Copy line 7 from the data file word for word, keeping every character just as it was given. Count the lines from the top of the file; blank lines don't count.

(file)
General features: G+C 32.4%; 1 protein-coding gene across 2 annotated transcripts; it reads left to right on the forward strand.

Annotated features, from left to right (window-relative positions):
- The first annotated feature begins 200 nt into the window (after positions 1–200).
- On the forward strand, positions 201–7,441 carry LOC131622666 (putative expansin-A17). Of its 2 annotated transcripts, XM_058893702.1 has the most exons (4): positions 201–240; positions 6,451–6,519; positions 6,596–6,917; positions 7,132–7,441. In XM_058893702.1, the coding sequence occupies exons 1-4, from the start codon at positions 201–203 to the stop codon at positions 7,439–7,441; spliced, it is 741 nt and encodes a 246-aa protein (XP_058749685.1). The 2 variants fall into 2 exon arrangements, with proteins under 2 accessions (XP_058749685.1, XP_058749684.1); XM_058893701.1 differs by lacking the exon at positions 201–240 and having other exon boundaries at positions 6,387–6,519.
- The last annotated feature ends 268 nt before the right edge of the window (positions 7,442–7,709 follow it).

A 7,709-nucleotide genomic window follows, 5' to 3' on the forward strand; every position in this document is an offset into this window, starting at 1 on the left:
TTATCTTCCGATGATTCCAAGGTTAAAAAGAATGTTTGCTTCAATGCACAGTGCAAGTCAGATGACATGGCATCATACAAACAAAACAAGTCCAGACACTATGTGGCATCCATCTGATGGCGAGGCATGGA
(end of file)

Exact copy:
TTATCTTCCGATGATTCCAAGGTTAAAAAGAATGTTTGCTTCAATGCACAGTGCAAGTCAGATGACATGGCATCATACAAACAAAACAAGTCCAGACACTATGTGGCATCCATCTGATGGCGAGGCATGGA